A series of recently uploaded photos from Naval History and Heritage Command reveal what life was like in the U.S. Navy over 100 years ago.
The photos are being released to coincide with the official 116 year anniversary of the start of the Spanish-American War on April 25.
The war, which only lasted for four months, is seen as one of the most important events in the structuring of the U.S. Navy. A resounding success for America, the war also began the process of the U.S. taking a more active role in international affairs.
The official cause of the war was the destruction of the USS Maine outside Cuba. The U.S. blamed the sinking of the ship on a Spanish mine.
Admiral George Dewey, based in Hong Kong, was given the order to engage the Spanish fleet at Manila in the Philippines.
Dewey drilled his fleet ceaselessly in order to have them prepared to fully dismantle the Spanish force.
Here, shellbacks -- sailors who had passed the equator -- relax after a day's worth of heavy training.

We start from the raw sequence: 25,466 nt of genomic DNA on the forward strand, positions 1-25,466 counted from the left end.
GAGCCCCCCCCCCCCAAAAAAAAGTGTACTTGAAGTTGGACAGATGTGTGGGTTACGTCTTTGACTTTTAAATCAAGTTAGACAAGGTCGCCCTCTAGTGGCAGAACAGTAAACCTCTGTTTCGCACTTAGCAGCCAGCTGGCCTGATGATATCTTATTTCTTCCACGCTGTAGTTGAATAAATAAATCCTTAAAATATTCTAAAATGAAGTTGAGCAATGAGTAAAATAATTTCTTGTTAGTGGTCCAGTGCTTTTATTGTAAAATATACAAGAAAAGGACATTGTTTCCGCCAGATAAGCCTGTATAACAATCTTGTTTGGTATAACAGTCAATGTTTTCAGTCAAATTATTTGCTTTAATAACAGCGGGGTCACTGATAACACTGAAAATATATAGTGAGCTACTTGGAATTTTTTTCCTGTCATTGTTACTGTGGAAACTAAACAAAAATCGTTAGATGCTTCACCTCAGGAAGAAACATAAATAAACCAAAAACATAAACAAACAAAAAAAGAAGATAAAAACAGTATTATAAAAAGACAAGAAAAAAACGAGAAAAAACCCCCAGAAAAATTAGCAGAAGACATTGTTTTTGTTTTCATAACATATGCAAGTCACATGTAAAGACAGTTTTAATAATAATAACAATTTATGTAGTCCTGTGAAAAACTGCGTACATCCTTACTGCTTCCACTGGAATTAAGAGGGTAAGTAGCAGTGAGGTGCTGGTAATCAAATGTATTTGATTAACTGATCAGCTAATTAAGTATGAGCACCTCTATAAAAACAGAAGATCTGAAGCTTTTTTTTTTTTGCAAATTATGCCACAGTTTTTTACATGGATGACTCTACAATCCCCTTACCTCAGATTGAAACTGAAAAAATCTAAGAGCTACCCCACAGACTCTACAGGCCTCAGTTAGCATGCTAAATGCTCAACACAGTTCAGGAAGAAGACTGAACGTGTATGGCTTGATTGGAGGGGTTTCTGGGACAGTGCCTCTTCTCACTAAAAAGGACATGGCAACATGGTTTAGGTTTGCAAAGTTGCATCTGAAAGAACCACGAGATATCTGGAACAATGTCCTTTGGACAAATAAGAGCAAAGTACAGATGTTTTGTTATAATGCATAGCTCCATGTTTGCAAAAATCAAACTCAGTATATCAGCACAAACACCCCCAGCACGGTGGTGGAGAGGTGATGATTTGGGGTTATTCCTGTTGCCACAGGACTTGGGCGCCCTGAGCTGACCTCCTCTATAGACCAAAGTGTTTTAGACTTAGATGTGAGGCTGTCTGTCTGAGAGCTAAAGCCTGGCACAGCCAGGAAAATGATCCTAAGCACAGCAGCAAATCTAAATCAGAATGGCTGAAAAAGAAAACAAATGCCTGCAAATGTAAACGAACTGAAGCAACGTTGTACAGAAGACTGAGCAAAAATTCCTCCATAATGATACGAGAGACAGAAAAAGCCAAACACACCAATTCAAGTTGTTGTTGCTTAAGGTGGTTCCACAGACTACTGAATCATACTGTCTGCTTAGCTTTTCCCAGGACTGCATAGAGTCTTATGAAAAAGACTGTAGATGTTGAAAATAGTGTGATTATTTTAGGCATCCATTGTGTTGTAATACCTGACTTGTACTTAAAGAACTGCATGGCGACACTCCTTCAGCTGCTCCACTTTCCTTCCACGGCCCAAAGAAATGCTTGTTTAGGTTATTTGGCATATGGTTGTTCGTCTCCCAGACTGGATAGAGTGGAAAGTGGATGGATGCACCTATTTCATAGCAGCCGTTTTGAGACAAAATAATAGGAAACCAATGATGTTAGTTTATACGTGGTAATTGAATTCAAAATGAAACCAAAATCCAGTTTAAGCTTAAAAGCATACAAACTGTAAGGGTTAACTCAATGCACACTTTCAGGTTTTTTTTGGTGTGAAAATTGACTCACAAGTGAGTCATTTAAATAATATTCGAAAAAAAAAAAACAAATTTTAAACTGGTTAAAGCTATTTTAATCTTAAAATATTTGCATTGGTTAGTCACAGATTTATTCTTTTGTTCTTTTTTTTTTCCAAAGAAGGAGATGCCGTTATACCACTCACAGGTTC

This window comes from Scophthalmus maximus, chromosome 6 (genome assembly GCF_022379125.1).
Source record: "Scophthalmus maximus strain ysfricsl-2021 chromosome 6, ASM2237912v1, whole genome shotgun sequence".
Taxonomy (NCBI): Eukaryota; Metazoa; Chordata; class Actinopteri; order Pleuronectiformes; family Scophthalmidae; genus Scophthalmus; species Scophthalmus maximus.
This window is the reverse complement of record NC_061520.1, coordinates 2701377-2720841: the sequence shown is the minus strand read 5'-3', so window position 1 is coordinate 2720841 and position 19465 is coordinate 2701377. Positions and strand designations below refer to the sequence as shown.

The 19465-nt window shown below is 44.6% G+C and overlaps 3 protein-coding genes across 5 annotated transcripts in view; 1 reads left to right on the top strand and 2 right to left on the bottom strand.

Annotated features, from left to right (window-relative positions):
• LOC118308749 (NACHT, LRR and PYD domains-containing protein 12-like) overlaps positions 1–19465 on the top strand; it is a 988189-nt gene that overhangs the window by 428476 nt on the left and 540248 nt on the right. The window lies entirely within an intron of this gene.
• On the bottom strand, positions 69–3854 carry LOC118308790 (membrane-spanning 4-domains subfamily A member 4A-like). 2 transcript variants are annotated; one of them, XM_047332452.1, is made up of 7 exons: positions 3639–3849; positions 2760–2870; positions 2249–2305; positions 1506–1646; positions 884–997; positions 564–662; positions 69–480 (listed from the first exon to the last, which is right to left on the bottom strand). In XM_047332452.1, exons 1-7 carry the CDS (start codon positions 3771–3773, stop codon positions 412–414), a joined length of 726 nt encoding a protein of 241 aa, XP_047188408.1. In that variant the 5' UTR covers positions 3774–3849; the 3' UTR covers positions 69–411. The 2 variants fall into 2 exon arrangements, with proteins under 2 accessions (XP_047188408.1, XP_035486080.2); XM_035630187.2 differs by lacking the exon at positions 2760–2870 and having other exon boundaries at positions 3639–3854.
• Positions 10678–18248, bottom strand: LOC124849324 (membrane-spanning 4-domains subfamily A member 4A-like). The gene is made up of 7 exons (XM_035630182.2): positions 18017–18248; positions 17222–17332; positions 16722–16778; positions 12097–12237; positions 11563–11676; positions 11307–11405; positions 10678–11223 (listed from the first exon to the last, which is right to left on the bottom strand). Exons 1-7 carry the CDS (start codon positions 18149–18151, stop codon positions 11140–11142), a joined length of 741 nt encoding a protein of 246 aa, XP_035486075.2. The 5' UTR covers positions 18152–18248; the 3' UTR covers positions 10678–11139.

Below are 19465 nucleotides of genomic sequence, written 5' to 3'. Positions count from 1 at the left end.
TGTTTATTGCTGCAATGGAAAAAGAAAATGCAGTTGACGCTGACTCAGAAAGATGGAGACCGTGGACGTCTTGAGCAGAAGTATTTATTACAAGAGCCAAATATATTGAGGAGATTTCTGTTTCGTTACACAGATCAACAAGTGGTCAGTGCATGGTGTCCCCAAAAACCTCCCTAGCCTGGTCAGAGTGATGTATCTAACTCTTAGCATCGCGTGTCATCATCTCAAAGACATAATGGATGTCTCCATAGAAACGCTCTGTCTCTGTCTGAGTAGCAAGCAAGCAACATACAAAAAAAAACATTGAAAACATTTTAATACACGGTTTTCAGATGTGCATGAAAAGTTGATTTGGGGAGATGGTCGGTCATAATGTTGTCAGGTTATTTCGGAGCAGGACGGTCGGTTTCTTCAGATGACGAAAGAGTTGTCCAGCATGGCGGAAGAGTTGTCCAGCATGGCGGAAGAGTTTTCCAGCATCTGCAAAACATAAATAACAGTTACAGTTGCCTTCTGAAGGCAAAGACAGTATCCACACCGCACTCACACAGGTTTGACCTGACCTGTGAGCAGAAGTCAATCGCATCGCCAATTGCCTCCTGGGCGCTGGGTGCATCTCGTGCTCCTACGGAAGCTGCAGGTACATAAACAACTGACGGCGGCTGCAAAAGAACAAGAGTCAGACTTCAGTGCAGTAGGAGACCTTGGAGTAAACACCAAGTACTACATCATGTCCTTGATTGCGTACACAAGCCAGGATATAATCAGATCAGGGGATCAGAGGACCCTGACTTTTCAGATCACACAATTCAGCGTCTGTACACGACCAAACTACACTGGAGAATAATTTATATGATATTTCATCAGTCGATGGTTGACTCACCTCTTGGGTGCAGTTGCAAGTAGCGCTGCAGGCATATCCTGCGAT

The Reina Cristina was the flagship of the Spanish Navy in the Pacific. Here, it's crew members pray before battle.
Despite the prayers of the crew, the Reina Cristina and the rest of the fleet was crushed at the Battle of Manila on May 1, 1898.
The U.S. did not lose a single sailor at the Battle of Manila. Here, U.S. Marines stand at attention.
Although the Battle of Manila only took six hours, it took additional months to clear the Philippines of insurgents.
Spain hung onto Cuba for as long as it could, but eventually surrendered. The Spanish-American War lasted only four months and decisively proved the U.S. could function as a world power.
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